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James Lawley

James LawleyJames Lawley is a UKCP registered psychotherapist, coach in business, and certified NLP trainer, and professional modeller. He is a co-developer of Symbolic Modelling and co-author (with Penny Tompkins) of Metaphors in Mind: Transformation through Symbolic Modelling. For a more detailed  biography see about us and his blog.

Analysing transcripts - the 3-paned window method
By James Lawley | Published  29 07 2011

Here's a tip for getting loads out of a transcript of a client-facilitator session or an interviewer-interviewee recording, especially if you are seeking to model the pattern of facilitator/interviewer decisions.

After you have read the transcript through at least once, go back and read it again, this time think of a unit as a Response-Question-Response triptyct (Question-Response-Question works well too).

My metaphor is a 3-paned window which I can move up or down the transcript to view any three adjacent bits. When I can see the 3 bits of the transcript I muse [1] on the relationships between the three elements, e.g.

  • What kind of response has the client given? [2]
  • Where does the facilitator's intervention invite the client's attention to go?
  • How did the facilitator take into account the previous answer (or not)?
  • How did the client respond to the question?

Then I move on to the next unit and repeat the process. The first pane now contains what I could see in the last pane of the previous window, i.e.  (R=client response; Q=facilitator intervention):

1st Unit:  R1, Q1, R2
2nd Unit: R2, Q2, R3
3rd Unit:  R3, Q3, R4
and so on

When I have looked at a number of windows I add to my musing:

  • What patterns of facilitator-client interactions are emerging across units?

I think it is valuable to do it this way because rather of thinking in terms of a simple question-response pairing and therefore the facilitator leading the process, I am trying to see the co-creative aspect, the dance, where both parties contributing to the overall direction of the session and neither is in control of where it goes.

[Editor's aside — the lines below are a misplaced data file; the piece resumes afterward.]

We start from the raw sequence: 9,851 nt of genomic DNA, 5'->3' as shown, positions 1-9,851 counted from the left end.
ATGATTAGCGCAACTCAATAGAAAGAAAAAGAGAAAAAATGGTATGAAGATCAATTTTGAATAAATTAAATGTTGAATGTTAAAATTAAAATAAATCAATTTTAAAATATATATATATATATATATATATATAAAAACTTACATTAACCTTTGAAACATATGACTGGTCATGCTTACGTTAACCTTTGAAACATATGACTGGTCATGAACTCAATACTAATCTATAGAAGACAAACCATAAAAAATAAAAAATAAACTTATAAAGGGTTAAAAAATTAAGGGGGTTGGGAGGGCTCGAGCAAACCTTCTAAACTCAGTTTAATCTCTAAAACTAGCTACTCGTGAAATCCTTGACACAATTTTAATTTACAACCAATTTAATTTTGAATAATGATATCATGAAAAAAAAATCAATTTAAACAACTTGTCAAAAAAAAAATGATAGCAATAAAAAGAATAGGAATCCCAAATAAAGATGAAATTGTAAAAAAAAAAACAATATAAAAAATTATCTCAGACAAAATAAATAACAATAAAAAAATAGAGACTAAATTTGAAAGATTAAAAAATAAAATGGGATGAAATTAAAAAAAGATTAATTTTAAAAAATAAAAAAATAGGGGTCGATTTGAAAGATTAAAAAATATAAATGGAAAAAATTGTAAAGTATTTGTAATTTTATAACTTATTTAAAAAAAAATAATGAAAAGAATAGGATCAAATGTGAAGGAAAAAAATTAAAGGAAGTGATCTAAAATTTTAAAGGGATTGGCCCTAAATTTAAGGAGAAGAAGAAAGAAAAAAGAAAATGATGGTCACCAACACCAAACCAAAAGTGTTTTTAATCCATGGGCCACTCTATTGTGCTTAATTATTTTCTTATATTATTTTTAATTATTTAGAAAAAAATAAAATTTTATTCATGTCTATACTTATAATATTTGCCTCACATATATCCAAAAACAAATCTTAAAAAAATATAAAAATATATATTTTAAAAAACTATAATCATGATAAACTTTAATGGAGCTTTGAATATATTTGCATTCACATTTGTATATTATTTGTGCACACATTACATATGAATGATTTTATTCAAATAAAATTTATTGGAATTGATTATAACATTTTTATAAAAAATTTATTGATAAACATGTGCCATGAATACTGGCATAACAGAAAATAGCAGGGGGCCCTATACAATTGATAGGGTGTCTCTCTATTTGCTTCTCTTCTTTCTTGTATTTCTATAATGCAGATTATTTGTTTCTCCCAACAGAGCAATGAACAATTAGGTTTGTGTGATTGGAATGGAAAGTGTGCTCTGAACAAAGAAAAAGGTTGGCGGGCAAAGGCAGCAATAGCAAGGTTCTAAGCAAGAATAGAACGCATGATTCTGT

Also, seeing each question in the context of the response before and the response after gives me more of a sense of a what the facilitator is picking up on and what the client is choosing to answer about.

Once you get good at modelling in units of 3, you can increase the number of panes to 5, and then 7, and then ...

It is a slow process but, in my not so humble opinion, the rewards are well-worth the time and effort.

I have other ways of modelling transcripts. Perhaps I should write them up some day!

Happy modelling.


1 See Penny Tompkins and my article: A Model of Musing: The message in a metaphor

2 There are all sorts of ways of classifying the kind of response. One of the most useful Penny and I have founds is to use the REPROCess model. See REPROCess and the First Principle

Last modifications 16 Nov 2016.


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James Lawley &
Penny Tompkins

7-9 May 2018

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